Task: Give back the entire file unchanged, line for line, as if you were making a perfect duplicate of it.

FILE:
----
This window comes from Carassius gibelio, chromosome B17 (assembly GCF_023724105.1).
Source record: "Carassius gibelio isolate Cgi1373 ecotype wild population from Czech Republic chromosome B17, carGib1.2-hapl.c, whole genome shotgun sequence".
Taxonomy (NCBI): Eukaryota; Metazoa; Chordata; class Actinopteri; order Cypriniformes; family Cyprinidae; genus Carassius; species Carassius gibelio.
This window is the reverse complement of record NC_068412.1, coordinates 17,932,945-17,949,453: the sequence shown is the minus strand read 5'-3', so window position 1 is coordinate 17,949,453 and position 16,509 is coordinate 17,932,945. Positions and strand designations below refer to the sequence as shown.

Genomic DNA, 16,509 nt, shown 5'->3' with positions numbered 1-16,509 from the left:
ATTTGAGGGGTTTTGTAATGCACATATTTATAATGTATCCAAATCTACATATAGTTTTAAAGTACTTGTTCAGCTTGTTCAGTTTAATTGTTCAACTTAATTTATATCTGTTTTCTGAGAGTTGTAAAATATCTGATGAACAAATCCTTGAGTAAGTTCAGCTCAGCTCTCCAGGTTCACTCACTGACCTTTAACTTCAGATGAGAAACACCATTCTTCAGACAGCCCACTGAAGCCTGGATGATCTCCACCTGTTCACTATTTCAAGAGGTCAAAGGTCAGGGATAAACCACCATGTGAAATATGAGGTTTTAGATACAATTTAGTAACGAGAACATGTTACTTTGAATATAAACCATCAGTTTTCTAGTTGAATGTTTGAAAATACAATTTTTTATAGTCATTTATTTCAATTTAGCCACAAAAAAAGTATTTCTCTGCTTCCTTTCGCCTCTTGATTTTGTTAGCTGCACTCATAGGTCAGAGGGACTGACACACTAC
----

This window comes from Carassius gibelio, chromosome B17 (assembly GCF_023724105.1).
Source record: "Carassius gibelio isolate Cgi1373 ecotype wild population from Czech Republic chromosome B17, carGib1.2-hapl.c, whole genome shotgun sequence".
Taxonomy (NCBI): Eukaryota; Metazoa; Chordata; class Actinopteri; order Cypriniformes; family Cyprinidae; genus Carassius; species Carassius gibelio.
This window is the reverse complement of record NC_068412.1, coordinates 17,932,945-17,949,453: the sequence shown is the minus strand read 5'-3', so window position 1 is coordinate 17,949,453 and position 16,509 is coordinate 17,932,945. Positions and strand designations below refer to the sequence as shown.

Genomic DNA, 16,509 nt, shown 5'->3' with positions numbered 1-16,509 from the left:
ATTTGAGGGGTTTTGTAATGCACATATTTATAATGTATCCAAATCTACATATAGTTTTAAAGTACTTGTTCAGCTTGTTCAGTTTAATTGTTCAACTTAATTTATATCTGTTTTCTGAGAGTTGTAAAATATCTGATGAACAAATCCTTGAGTAAGTTCAGCTCAGCTCTCCAGGTTCACTCACTGACCTTTAACTTCAGATGAGAAACACCATTCTTCAGACAGCCCACTGAAGCCTGGATGATCTCCACCTGTTCACTATTTCAAGAGGTCAAAGGTCAGGGATAAACCACCATGTGAAATATGAGGTTTTAGATACAATTTAGTAACGAGAACATGTTACTTTGAATATAAACCATCAGTTTTCTAGTTGAATGTTTGAAAATACAATTTTTTATAGTCATTTATTTCAATTTAGCCACAAAAAAAGTATTTCTCTGCTTCCTTTCGCCTCTTGATTTTGTTAGCTGCACTCATAGGTCAGAGGGACTGACACACTAC